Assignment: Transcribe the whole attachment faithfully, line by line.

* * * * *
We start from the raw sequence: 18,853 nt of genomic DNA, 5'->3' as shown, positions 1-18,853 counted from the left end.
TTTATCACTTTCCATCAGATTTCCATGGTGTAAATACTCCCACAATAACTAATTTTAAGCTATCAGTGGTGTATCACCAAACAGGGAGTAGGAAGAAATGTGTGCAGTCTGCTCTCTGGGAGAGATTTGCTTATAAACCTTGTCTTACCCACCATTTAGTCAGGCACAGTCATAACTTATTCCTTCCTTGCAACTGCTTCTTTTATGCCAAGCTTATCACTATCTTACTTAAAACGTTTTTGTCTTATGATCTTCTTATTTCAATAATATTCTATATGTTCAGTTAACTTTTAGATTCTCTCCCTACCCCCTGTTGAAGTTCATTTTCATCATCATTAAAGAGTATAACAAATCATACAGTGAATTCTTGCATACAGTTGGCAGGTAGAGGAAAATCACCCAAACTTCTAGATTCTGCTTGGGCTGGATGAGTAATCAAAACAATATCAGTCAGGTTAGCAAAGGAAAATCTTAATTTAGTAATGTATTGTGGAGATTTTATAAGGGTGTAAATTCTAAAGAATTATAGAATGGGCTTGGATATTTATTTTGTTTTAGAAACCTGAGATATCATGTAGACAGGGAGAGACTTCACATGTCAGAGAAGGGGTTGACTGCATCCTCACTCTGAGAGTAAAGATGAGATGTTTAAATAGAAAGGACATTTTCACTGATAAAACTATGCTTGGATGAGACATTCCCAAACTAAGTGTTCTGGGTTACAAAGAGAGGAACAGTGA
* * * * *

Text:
We start from the raw sequence: 18,853 nt of genomic DNA, 5'->3' as shown, positions 1-18,853 counted from the left end.
TTTATCACTTTCCATCAGATTTCCATGGTGTAAATACTCCCACAATAACTAATTTTAAGCTATCAGTGGTGTATCACCAAACAGGGAGTAGGAAGAAATGTGTGCAGTCTGCTCTCTGGGAGAGATTTGCTTATAAACCTTGTCTTACCCACCATTTAGTCAGGCACAGTCATAACTTATTCCTTCCTTGCAACTGCTTCTTTTATGCCAAGCTTATCACTATCTTACTTAAAACGTTTTTGTCTTATGATCTTCTTATTTCAATAATATTCTATATGTTCAGTTAACTTTTAGATTCTCTCCCTACCCCCTGTTGAAGTTCATTTTCATCATCATTAAAGAGTATAACAAATCATACAGTGAATTCTTGCATACAGTTGGCAGGTAGAGGAAAATCACCCAAACTTCTAGATTCTGCTTGGGCTGGATGAGTAATCAAAACAATATCAGTCAGGTTAGCAAAGGAAAATCTTAATTTAGTAATGTATTGTGGAGATTTTATAAGGGTGTAAATTCTAAAGAATTATAGAATGGGCTTGGATATTTATTTTGTTTTAGAAACCTGAGATATCATGTAGACAGGGAGAGACTTCACATGTCAGAGAAGGGGTTGACTGCATCCTCACTCTGAGAGTAAAGATGAGATGTTTAAATAGAAAGGACATTTTCACTGATAAAACTATGCTTGGATGAGACATTCCCAAACTAAGTGTTCTGGGTTACAAAGAGAGGAACAGTGA